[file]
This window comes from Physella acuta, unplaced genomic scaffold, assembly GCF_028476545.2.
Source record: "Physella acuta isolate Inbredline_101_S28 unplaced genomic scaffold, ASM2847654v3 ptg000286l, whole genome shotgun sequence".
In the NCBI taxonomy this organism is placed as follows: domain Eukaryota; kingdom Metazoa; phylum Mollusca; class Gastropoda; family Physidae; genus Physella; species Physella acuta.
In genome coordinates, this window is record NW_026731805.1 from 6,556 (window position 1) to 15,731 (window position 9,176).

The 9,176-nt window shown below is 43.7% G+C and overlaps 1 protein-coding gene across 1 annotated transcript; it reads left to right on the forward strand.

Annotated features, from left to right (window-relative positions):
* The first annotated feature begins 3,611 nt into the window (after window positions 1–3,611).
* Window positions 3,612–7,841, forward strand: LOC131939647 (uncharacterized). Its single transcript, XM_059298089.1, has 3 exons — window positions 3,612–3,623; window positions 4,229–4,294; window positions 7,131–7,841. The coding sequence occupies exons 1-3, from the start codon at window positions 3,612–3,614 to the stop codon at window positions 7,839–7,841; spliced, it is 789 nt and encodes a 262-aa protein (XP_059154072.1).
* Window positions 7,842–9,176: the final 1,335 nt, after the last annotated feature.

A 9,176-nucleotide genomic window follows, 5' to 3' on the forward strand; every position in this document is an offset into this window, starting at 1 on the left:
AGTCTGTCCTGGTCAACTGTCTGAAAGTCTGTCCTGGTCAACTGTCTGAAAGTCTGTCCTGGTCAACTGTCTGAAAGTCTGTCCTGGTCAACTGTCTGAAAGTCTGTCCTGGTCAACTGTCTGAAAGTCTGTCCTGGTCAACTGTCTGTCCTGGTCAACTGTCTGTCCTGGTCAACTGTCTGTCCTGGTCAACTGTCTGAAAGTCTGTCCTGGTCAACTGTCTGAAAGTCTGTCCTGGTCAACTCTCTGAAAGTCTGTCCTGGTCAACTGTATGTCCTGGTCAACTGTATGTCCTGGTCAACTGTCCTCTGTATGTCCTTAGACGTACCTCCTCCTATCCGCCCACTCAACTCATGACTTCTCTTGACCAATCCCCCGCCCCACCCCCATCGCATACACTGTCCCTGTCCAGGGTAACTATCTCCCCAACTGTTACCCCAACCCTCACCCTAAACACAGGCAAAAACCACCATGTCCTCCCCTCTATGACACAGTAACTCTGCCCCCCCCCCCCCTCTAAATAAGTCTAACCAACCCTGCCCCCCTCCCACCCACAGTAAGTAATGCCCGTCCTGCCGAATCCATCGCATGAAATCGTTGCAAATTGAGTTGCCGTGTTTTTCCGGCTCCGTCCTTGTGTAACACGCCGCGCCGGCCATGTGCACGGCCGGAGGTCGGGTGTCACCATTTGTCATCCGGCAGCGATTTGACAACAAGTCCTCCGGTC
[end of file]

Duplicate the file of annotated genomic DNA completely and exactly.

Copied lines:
This window comes from Physella acuta, unplaced genomic scaffold, assembly GCF_028476545.2.
Source record: "Physella acuta isolate Inbredline_101_S28 unplaced genomic scaffold, ASM2847654v3 ptg000286l, whole genome shotgun sequence".
In the NCBI taxonomy this organism is placed as follows: domain Eukaryota; kingdom Metazoa; phylum Mollusca; class Gastropoda; family Physidae; genus Physella; species Physella acuta.
In genome coordinates, this window is record NW_026731805.1 from 6,556 (window position 1) to 15,731 (window position 9,176).

The 9,176-nt window shown below is 43.7% G+C and overlaps 1 protein-coding gene across 1 annotated transcript; it reads left to right on the forward strand.

Annotated features, from left to right (window-relative positions):
* The first annotated feature begins 3,611 nt into the window (after window positions 1–3,611).
* Window positions 3,612–7,841, forward strand: LOC131939647 (uncharacterized). Its single transcript, XM_059298089.1, has 3 exons — window positions 3,612–3,623; window positions 4,229–4,294; window positions 7,131–7,841. The coding sequence occupies exons 1-3, from the start codon at window positions 3,612–3,614 to the stop codon at window positions 7,839–7,841; spliced, it is 789 nt and encodes a 262-aa protein (XP_059154072.1).
* Window positions 7,842–9,176: the final 1,335 nt, after the last annotated feature.

A 9,176-nucleotide genomic window follows, 5' to 3' on the forward strand; every position in this document is an offset into this window, starting at 1 on the left:
AGTCTGTCCTGGTCAACTGTCTGAAAGTCTGTCCTGGTCAACTGTCTGAAAGTCTGTCCTGGTCAACTGTCTGAAAGTCTGTCCTGGTCAACTGTCTGAAAGTCTGTCCTGGTCAACTGTCTGAAAGTCTGTCCTGGTCAACTGTCTGTCCTGGTCAACTGTCTGTCCTGGTCAACTGTCTGTCCTGGTCAACTGTCTGAAAGTCTGTCCTGGTCAACTGTCTGAAAGTCTGTCCTGGTCAACTCTCTGAAAGTCTGTCCTGGTCAACTGTATGTCCTGGTCAACTGTATGTCCTGGTCAACTGTCCTCTGTATGTCCTTAGACGTACCTCCTCCTATCCGCCCACTCAACTCATGACTTCTCTTGACCAATCCCCCGCCCCACCCCCATCGCATACACTGTCCCTGTCCAGGGTAACTATCTCCCCAACTGTTACCCCAACCCTCACCCTAAACACAGGCAAAAACCACCATGTCCTCCCCTCTATGACACAGTAACTCTGCCCCCCCCCCCCCTCTAAATAAGTCTAACCAACCCTGCCCCCCTCCCACCCACAGTAAGTAATGCCCGTCCTGCCGAATCCATCGCATGAAATCGTTGCAAATTGAGTTGCCGTGTTTTTCCGGCTCCGTCCTTGTGTAACACGCCGCGCCGGCCATGTGCACGGCCGGAGGTCGGGTGTCACCATTTGTCATCCGGCAGCGATTTGACAACAAGTCCTCCGGTC